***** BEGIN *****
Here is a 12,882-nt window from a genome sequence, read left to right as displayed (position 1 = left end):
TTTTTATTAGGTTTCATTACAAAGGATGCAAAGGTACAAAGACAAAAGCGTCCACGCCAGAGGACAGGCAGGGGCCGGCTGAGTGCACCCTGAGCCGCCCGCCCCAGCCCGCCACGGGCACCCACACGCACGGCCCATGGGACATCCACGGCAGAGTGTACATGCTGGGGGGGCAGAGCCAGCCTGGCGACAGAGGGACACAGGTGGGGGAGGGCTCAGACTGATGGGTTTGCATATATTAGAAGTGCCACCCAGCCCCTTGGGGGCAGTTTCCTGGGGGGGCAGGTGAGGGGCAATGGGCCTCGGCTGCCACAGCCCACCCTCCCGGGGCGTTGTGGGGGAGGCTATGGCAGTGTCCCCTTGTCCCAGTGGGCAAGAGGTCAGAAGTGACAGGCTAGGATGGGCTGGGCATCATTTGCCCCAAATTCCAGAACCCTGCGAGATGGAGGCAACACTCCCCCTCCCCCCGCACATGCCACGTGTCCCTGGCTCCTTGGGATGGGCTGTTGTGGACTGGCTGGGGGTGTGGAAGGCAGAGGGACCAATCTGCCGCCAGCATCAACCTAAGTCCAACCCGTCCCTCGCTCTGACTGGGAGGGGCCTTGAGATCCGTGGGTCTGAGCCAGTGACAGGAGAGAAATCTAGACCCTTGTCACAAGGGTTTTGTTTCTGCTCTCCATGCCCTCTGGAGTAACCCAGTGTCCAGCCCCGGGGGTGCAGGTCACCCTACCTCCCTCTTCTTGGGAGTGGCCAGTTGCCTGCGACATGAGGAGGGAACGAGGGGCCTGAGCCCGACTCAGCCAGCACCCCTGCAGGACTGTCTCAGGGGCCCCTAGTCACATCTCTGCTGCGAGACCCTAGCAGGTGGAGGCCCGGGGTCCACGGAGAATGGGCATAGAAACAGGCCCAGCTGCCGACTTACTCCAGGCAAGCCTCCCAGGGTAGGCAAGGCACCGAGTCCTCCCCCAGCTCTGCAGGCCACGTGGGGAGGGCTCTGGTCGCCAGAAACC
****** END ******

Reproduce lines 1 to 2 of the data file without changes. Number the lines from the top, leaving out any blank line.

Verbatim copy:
Here is a 12,882-nt window from a genome sequence, read left to right as displayed (position 1 = left end):
TTTTTATTAGGTTTCATTACAAAGGATGCAAAGGTACAAAGACAAAAGCGTCCACGCCAGAGGACAGGCAGGGGCCGGCTGAGTGCACCCTGAGCCGCCCGCCCCAGCCCGCCACGGGCACCCACACGCACGGCCCATGGGACATCCACGGCAGAGTGTACATGCTGGGGGGGCAGAGCCAGCCTGGCGACAGAGGGACACAGGTGGGGGAGGGCTCAGACTGATGGGTTTGCATATATTAGAAGTGCCACCCAGCCCCTTGGGGGCAGTTTCCTGGGGGGGCAGGTGAGGGGCAATGGGCCTCGGCTGCCACAGCCCACCCTCCCGGGGCGTTGTGGGGGAGGCTATGGCAGTGTCCCCTTGTCCCAGTGGGCAAGAGGTCAGAAGTGACAGGCTAGGATGGGCTGGGCATCATTTGCCCCAAATTCCAGAACCCTGCGAGATGGAGGCAACACTCCCCCTCCCCCCGCACATGCCACGTGTCCCTGGCTCCTTGGGATGGGCTGTTGTGGACTGGCTGGGGGTGTGGAAGGCAGAGGGACCAATCTGCCGCCAGCATCAACCTAAGTCCAACCCGTCCCTCGCTCTGACTGGGAGGGGCCTTGAGATCCGTGGGTCTGAGCCAGTGACAGGAGAGAAATCTAGACCCTTGTCACAAGGGTTTTGTTTCTGCTCTCCATGCCCTCTGGAGTAACCCAGTGTCCAGCCCCGGGGGTGCAGGTCACCCTACCTCCCTCTTCTTGGGAGTGGCCAGTTGCCTGCGACATGAGGAGGGAACGAGGGGCCTGAGCCCGACTCAGCCAGCACCCCTGCAGGACTGTCTCAGGGGCCCCTAGTCACATCTCTGCTGCGAGACCCTAGCAGGTGGAGGCCCGGGGTCCACGGAGAATGGGCATAGAAACAGGCCCAGCTGCCGACTTACTCCAGGCAAGCCTCCCAGGGTAGGCAAGGCACCGAGTCCTCCCCCAGCTCTGCAGGCCACGTGGGGAGGGCTCTGGTCGCCAGAAACC